Feed Your Bump!

These days, there are so many do’s and don’ts of pregnancy, some are awesome and many are ridiculous. Prioritizing what is right for you and your baby can be difficult to say the least.


Do: sleep, hydrate, take your prenatal, exercise, get regular check ups, choose your provider, get a doula, find a pediatrician, get a carseat, figure out where your baby will sleep, buy too many baby clothes, daydream about baby snuggles, thigh dimples (theirs) and milk-drunkeness.

Don’t: consume alcohol (at least not hard liquor), caffeine (okay, we all need a cup of coffee sometimes), eat raw fish, raw cheese, entire pizzas, or anything else that tastes amazing.

Especially don’t: stand for people touching your belly without permission, wait in long lines for the toilet (cut to the front!), answer any questions about your cervix or how dilated it is (Any other questions about my boobs, vagina and reproductive organs that you’d like to ask, Susan?), and don't stress about having a pinterest worthy nursery because - let’s be honest - the kid will likely be in your room for the first six months anyway, and you’ll be happy to set up a space that matches their personality.

A “Do” that we’d like to see more of is people owning their nutrition and health during pregnancy. Your body is essentially a badass 3-D printer that is knitting together a new person getting ready to push them out into the world. Your body needs a ton of raw construction materials to build your baby and if it isn’t coming from your nutrition/diet, it will be taken from your body instead, leaving you feeling tired, run down, anemic, and with terrible baby brain (did you know our babies steal our gray matter to build their own brains?!).

Babies need protein, healthy fats, calcium, minerals, and trace elements to grow and thrive; our bodies need them too. Over my years working as a doula and being a pregnant person, I’ve seen how the foods that we eat can impact both our health and the health of our babies. While some pregnancy related conditions will happen no matter what, many of us can avoid things like gestational diabetes, preeclampsia, and pregnancy induced hypertension by making simple changes in our nutrition and exercise.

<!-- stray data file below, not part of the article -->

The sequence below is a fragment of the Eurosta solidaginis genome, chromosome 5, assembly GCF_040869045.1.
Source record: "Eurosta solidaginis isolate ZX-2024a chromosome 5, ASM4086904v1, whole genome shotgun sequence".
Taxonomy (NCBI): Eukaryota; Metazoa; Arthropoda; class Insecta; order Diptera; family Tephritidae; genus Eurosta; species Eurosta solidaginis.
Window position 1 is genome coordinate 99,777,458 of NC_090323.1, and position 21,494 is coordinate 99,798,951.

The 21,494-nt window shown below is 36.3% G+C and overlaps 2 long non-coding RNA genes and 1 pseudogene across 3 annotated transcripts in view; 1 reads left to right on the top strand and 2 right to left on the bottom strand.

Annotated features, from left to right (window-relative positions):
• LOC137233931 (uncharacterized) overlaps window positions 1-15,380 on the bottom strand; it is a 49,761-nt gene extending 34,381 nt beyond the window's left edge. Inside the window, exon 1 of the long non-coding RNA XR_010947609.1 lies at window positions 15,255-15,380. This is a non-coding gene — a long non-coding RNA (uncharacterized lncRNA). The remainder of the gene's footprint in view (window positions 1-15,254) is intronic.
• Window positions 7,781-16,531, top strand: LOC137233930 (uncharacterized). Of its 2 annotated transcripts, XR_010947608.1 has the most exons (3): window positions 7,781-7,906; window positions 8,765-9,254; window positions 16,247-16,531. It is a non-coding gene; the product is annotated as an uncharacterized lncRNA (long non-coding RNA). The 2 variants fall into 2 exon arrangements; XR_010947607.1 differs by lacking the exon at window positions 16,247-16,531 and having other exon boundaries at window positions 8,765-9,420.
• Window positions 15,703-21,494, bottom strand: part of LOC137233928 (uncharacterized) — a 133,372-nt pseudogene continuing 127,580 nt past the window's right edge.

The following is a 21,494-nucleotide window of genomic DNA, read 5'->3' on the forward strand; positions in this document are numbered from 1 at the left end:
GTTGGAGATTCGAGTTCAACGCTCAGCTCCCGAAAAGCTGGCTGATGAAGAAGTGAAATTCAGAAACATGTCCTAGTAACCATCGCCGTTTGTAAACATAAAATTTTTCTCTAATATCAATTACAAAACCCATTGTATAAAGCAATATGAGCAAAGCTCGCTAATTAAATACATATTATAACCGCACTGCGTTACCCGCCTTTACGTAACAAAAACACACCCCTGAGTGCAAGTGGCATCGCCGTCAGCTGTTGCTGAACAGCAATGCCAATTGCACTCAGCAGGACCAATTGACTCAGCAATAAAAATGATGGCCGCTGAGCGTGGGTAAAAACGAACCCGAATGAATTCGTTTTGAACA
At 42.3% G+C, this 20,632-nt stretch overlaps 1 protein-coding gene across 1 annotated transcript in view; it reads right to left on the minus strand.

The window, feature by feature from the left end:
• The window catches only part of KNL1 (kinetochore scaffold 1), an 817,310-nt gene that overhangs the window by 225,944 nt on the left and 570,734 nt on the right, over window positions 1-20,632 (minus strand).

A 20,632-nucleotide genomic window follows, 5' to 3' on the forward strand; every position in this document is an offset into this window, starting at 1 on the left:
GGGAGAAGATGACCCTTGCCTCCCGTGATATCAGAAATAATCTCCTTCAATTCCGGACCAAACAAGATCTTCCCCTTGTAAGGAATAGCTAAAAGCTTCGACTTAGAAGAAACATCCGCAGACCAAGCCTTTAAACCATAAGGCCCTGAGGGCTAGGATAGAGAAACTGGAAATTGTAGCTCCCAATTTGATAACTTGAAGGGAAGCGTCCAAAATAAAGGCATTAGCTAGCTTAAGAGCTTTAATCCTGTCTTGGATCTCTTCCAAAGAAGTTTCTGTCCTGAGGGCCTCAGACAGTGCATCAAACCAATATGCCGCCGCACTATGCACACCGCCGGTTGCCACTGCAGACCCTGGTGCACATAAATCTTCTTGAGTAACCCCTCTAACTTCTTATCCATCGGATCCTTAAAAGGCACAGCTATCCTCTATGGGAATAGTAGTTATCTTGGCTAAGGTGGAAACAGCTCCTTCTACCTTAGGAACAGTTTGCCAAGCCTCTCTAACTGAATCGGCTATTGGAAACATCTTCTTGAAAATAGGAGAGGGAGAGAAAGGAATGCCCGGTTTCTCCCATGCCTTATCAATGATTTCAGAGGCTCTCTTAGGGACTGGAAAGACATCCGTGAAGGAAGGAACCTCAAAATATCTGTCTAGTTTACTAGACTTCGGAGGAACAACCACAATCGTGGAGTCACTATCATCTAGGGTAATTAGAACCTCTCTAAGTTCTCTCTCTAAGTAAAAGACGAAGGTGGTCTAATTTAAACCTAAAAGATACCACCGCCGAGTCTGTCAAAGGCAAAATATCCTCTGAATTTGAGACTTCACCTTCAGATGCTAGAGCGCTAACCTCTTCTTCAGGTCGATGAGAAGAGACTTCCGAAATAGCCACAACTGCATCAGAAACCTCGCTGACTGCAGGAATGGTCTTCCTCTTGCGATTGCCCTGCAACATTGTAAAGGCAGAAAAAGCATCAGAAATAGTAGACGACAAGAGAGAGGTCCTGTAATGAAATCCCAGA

Preeclampsia is a condition that leads to a major increase in heart disease later in life. Gestational diabetes in your pregnancy put you at higher risk for developing type 2 diabetes, means the daughter you’re pregnant with will be more likely to develop it during her own pregnancies, and GD babies tend to spend more time in the NICU after birth in an effort to control their blood sugar. Pregnancy induced hypertension is one of the most common reasons for induction of labor, and induction more that doubles your risk of cesarean if you’re a first time mom.

And while it is totally possible for some women to push out 9, 10, 11 pound babies without any complications, do you necessarily WANT to? Would you be surprised to know that there are some foods that we can avoid (e.g., cow’s milk) so that we can build a more appropriately sized baby? You likely can push a 9lb baby out with the support of a good provider, time, patience, and freedom of movement, but wouldn’t 8lbs be a bit more comfortable?

So where can you learn more about these things? Lots of ways! Take a pregnancy nutrition class. Check out some books at the library (What to Eat When You’re Expecting is a good start). Book a consultation with a nutritionist. Talk to your doula or provider about smart food choices. Do these things earlier in your pregnancy, and really start focusing on good foods after you’ve moved past any morning sickness. And it’s never too late to make good food choices! Even if you’re in the final weeks of pregnancy, there are foods you can choose that will help your body to labor more efficiently, prevent tearing, and promote postpartum healing.


There’s lots of things about pregnancy that we can’t control - like random rib pain on the right side, WTF is that?! - but we can take charge of our nutrition and how we treat our bodies as we prepare for birth. Small changes go a long way, even something as small as eating more vegetables or protein.